American students with "poor academic track records" made major gains in reading during the 1970s, with blacks making the most progress, but "academically able teen-agers" lost ground, particularly in math and science, a national study disclosed yesterday.

The study said that "Disadvantaged youngsters and low-achieving students made considerable gains, especially in reading and especially in elementary school.

"Black low-achievers," it said, recorded the biggest gains, improving their reading and mathematical abilities and holding their own in science.

The study ascribed the gains to federally funded compensatory education programs and the "back-to-basics" movement in reading.

But it said math and science programs suffered as a result of the emphasis on compensatory education and reading and a short supply of teachers in math and science.

The study said schools did not "help high-achieving students continue to demonstrate the potential they showed in elementary school."

The drop was particularly dramatic in science scores among "white high-achievers," the study said. There was a 4.2 percent drop among 11th-graders, a 4.1 percent drop among 8th-graders and a 2.4 percent drop among 4th-graders in this category.

The federally financed study was administered by the Denver-based Educational Commission of the States, which has prepared a National Assessment of Education for the last 13 years.

The study compared reading, math and science scores among low- and high-achieving 9-year-olds, 13-year-olds and 17-year-olds during the decade. Students who scored in the top quarter of the tests were considered "high-achievers." Those in the bottom quarter were "low-achievers."

"Though low-achievers by definition do not do as well as high-achievers, the gap between them appears to be narrowing," the study said.

Both groups improved in reading at age 9; low-achievers by 5 percent and high-achievers by 1.4 percent. Low-achievers continued to show improvement at age 13, but leveled off at 17, while high-achievers showed no change after age 9.

Math and science scores of students in the bottom quarter didn't change as the pupils grew older. However, math and science skills of high-achievers at all three ages declined, dropping by 2.5 to 4.3 percent.

Black students in both categories showed more gains than did whites, though overall performance of blacks remained below that of whites. The reading and math scores of black low-achievers improved significantly, while they held their own in science. White low-achievers recorded smaller gains.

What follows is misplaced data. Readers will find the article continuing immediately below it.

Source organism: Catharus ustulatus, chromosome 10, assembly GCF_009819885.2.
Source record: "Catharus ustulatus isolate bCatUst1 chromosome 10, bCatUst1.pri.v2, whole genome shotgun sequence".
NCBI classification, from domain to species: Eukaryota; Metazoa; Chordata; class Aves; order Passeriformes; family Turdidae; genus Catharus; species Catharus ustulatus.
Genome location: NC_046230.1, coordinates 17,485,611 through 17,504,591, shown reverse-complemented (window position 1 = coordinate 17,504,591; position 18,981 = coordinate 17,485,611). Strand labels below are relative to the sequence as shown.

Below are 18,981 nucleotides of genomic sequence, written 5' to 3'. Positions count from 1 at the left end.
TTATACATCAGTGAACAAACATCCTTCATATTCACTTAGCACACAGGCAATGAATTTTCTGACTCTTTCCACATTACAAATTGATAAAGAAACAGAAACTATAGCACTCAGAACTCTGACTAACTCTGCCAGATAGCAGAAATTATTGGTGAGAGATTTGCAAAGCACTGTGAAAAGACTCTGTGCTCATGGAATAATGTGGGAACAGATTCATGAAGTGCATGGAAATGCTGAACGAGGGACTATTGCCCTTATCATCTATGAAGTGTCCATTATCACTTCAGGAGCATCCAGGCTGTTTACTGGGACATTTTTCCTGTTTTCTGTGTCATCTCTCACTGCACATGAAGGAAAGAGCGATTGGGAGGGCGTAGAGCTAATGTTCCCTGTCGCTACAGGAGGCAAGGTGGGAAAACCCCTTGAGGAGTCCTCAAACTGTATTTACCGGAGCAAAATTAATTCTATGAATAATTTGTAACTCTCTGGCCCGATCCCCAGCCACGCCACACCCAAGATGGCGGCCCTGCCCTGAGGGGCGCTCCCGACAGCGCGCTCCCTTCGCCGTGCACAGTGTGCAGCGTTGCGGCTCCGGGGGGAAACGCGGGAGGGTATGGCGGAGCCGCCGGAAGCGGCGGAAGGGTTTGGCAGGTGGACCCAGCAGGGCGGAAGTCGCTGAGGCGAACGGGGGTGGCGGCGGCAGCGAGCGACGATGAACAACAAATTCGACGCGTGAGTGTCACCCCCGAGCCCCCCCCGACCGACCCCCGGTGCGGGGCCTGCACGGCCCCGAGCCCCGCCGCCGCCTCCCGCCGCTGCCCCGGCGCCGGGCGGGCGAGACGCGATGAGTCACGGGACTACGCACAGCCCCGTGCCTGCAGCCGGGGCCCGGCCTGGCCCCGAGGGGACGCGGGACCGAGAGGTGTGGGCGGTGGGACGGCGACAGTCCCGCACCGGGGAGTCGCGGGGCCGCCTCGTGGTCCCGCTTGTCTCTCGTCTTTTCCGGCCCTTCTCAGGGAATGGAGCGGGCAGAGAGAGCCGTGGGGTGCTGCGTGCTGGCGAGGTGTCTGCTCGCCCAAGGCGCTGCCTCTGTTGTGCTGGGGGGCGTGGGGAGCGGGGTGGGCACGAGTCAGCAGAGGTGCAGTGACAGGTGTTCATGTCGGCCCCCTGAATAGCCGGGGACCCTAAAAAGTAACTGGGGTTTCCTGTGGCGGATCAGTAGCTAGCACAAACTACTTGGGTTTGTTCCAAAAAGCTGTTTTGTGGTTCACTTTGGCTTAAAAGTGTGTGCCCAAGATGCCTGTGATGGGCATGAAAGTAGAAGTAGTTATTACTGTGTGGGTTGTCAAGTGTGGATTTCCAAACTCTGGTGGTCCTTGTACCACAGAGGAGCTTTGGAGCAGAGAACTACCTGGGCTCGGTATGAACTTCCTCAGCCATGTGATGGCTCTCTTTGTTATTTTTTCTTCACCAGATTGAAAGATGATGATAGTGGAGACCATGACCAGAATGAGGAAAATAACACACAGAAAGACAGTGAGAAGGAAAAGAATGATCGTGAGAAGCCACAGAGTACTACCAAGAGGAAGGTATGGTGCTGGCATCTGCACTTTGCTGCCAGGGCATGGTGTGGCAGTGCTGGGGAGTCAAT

Black high-achievers gained in reading and math skills at age 9 and 13, but their math and science abilities dropped at 17. White high-achievers did not improve in any of the three subjects. They maintained the status quo in reading, but their math and science scores dropped at all three ages studied.

The study has important ramifications for educational policy makers at the local, state and federal level. In part, it demonstrates the success of compensatary federal programs, such as Right-to-Read and Title I of the Elementary and Secondary Education Act, and the back-to-basics movement.

But it also highlights important shortcomings in public schools.

"Many good things were happening in the schools during the 1970s," said Beverly L. Anderson, director of the assessment. "Low-achievers made considerable gains, especially in reading. But we must expand the horizons of our most able students."

State and federal support for science programs dwindled during the 1970s, after receiving a big push during the late 1950s, and math didn't get the emphasis reading did, she said. Teachers were also in short supply for these subjects, and many high schools relaxed math and science requirements.

A panel of educational experts who studied the results of the study recommended:

* Increased support for math and science programs.

* A revision of high school math and science requirements.

* New programs to recruit and retain math and science teachers, and a review of teacher certification polices at the elementary school level, where many teachers have had little training in math and science.

* A reexamination of the back-to-basics philosphy. "Lower order, so-called basic skills, are not necessarily the building blocks essential to acquiring higher order, cognitive skills such as problem-solving, analyzing and synthesizing," it said.